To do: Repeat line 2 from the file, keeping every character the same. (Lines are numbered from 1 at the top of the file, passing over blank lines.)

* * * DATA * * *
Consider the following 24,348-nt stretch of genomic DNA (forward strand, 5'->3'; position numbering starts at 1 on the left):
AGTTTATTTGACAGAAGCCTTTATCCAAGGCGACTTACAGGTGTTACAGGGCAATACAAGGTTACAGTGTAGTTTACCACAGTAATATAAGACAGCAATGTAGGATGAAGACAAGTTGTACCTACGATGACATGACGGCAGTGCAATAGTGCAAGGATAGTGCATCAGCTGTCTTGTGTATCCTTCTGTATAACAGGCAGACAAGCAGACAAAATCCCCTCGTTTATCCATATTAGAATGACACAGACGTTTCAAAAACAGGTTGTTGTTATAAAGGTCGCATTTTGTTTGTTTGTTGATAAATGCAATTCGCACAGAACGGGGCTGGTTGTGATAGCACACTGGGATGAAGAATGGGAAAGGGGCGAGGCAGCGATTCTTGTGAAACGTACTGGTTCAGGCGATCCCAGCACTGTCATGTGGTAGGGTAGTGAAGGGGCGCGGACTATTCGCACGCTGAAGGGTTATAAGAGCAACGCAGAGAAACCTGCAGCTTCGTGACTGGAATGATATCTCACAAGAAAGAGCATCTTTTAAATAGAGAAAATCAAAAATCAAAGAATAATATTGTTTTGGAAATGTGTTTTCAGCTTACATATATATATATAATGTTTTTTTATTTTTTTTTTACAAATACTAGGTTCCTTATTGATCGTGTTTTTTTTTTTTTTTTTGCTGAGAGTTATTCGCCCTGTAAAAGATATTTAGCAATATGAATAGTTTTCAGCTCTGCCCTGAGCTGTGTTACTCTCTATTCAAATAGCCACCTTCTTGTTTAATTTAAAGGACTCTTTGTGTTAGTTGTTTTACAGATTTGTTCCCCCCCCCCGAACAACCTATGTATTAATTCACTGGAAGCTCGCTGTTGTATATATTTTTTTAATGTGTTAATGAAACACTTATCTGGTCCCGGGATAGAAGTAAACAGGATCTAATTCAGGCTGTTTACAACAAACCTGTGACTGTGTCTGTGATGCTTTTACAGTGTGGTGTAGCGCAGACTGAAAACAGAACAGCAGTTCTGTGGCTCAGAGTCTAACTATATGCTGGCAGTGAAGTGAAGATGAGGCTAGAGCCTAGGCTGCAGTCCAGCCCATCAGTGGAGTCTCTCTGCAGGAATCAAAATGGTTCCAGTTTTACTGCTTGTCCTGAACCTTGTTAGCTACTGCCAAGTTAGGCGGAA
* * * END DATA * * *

AGTTTATTTGACAGAAGCCTTTATCCAAGGCGACTTACAGGTGTTACAGGGCAATACAAGGTTACAGTGTAGTTTACCACAGTAATATAAGACAGCAATGTAGGATGAAGACAAGTTGTACCTACGATGACATGACGGCAGTGCAATAGTGCAAGGATAGTGCATCAGCTGTCTTGTGTATCCTTCTGTATAACAGGCAGACAAGCAGACAAAATCCCCTCGTTTATCCATATTAGAATGACACAGACGTTTCAAAAACAGGTTGTTGTTATAAAGGTCGCATTTTGTTTGTTTGTTGATAAATGCAATTCGCACAGAACGGGGCTGGTTGTGATAGCACACTGGGATGAAGAATGGGAAAGGGGCGAGGCAGCGATTCTTGTGAAACGTACTGGTTCAGGCGATCCCAGCACTGTCATGTGGTAGGGTAGTGAAGGGGCGCGGACTATTCGCACGCTGAAGGGTTATAAGAGCAACGCAGAGAAACCTGCAGCTTCGTGACTGGAATGATATCTCACAAGAAAGAGCATCTTTTAAATAGAGAAAATCAAAAATCAAAGAATAATATTGTTTTGGAAATGTGTTTTCAGCTTACATATATATATATAATGTTTTTTTATTTTTTTTTTACAAATACTAGGTTCCTTATTGATCGTGTTTTTTTTTTTTTTTTTGCTGAGAGTTATTCGCCCTGTAAAAGATATTTAGCAATATGAATAGTTTTCAGCTCTGCCCTGAGCTGTGTTACTCTCTATTCAAATAGCCACCTTCTTGTTTAATTTAAAGGACTCTTTGTGTTAGTTGTTTTACAGATTTGTTCCCCCCCCCCGAACAACCTATGTATTAATTCACTGGAAGCTCGCTGTTGTATATATTTTTTTAATGTGTTAATGAAACACTTATCTGGTCCCGGGATAGAAGTAAACAGGATCTAATTCAGGCTGTTTACAACAAACCTGTGACTGTGTCTGTGATGCTTTTACAGTGTGGTGTAGCGCAGACTGAAAACAGAACAGCAGTTCTGTGGCTCAGAGTCTAACTATATGCTGGCAGTGAAGTGAAGATGAGGCTAGAGCCTAGGCTGCAGTCCAGCCCATCAGTGGAGTCTCTCTGCAGGAATCAAAATGGTTCCAGTTTTACTGCTTGTCCTGAACCTTGTTAGCTACTGCCAAGTTAGGCGGAA